Unfortunately, the older we get, the harder it is to recover physically and emotionally. The long-term consequences of elder abuse can result in medical problems, including those linked to stress. This can lead to hospitalisation or premature institutionalisation in a care home. Sadly, in someone who is already weak and less physically able, long-term abuse can lead to death.

The warning signs

Things to look out for that might indicate an older person is being abused:

  • Unexplained injuries or untreated problems (eg bed sores)
  • Failure to take medication regularly – missing GP appointments, unfilled prescriptions
  • Carer refuses to let the person be seen alone
  • Unexplained changes in appearance (eg weight loss), personality and behaviour
  • Frequent arguments between the individual and their care giver or family
  • Being left dirty, inappropriately dressed, or in unsafe/unsanitary living conditions.

Do you think you know an older person who is suffering abuse?

If you think someone you know is the victim of abuse, then there are steps you can take to help them:

  • Talk to them about what is happening, but don’t put words in their mouth – let them speak honestly.
  • Be sensitive – they may be feeling ashamed of what is happening to them.
  • If someone is not able to make changes for themselves, consider involving adult care services, talking to age concern or a local women’s centre or refuge.
  • Don’t overwhelm them with information. Put their options in writing so that they don’t have to remember what you’ve said and can consider the information at their own pace.
  • Tell them where they can go for help and offer to make contact for them. Give them our number for FREE confidential advice: 08 088 088 088.
  • Discuss whether there is a safe place they can go to escape an immediate threat of abuse.
  • If the perpetrator is someone the victim is caring for, find out what support is available to alleviate them of that responsibility and allay the inevitable feelings of guilt.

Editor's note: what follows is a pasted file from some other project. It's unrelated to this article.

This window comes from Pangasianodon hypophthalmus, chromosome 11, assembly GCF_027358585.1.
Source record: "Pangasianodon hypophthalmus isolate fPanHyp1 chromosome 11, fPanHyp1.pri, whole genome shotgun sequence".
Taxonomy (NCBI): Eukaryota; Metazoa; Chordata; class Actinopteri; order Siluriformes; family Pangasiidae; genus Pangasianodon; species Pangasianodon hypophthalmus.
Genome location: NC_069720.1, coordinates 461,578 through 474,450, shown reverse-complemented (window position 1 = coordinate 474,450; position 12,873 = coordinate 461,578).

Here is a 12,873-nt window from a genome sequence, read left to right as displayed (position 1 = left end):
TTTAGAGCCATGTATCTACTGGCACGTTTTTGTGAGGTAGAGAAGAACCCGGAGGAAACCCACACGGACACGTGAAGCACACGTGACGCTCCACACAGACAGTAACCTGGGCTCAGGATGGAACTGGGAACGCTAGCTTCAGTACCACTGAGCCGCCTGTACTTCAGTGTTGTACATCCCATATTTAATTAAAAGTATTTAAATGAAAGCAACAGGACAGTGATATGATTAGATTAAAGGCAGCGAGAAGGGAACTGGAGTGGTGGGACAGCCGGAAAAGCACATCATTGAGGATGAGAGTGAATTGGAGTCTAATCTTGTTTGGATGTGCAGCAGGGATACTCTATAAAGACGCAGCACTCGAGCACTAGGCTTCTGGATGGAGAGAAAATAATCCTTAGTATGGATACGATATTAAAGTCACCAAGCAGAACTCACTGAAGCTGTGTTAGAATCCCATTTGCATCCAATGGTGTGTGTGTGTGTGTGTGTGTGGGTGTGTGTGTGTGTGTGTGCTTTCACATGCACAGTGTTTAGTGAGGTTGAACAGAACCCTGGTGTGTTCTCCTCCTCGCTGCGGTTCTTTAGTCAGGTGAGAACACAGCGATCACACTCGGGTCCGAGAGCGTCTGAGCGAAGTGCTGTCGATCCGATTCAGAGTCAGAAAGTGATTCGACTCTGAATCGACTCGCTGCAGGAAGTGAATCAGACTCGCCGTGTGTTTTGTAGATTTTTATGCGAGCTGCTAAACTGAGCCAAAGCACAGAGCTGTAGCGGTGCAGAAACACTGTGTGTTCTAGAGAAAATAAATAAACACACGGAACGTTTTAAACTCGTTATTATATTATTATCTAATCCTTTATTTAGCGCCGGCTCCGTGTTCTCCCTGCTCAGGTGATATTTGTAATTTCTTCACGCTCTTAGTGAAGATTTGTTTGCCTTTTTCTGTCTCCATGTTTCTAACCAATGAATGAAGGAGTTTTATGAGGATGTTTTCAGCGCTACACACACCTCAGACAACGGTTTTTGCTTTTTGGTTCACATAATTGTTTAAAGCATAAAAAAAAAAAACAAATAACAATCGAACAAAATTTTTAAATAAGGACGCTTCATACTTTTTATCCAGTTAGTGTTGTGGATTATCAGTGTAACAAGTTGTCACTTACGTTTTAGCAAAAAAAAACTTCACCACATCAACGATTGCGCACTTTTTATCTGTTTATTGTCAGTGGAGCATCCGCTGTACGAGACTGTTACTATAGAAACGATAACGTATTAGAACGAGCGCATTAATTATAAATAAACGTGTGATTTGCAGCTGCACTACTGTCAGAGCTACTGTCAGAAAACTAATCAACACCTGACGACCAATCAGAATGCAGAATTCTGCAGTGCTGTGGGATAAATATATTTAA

• If you think someone is being abused in a care home or by a carer, contact your local council.

Are you being abused?

If someone is causing you distress or harm in any way, threatening you, or is forcing you to do something against your will, then you are being abused.

  • If it is safe to do so, contact us on 08 088 088 088 to talk confidentially to someone trained to help you find support.
  • If for whatever reason you cannot immediately remove yourself from the abuse, reduce the opportunity for it to happen. Could a trusted friend be present when the perpetrator is with you?
  • If you are dependent on the perpetrator for your mobility and access to other people, then GP or dentist appointments are an ideal opportunity to talk privately to someone who can help.
  • Never sign anything that hasn’t been checked by someone independently.
  • REMEMBER, in an emergency, always call 999.

Do not be ashamed of what has happened to you. Nothing about abuse is deserved or acceptable, no matter what the situation or who the perpetrator is. You have been taken advantage of and there are ways to put a stop to it – and you don’t have to do this alone.

You can contact Herts Domestic Abuse Helpline for advice and support. Our FREE confidential helpline is set up to support anyone who is impacted directly or indirectly by Domestic Abuse. Call 08 088 088 088 to speak to a local expert who can offer bespoke advice and signposting to support groups and the most appropriate agency support.

 

* Source: Safe later lives: older people and domestic abuse, report by SAFELIVES, 2016.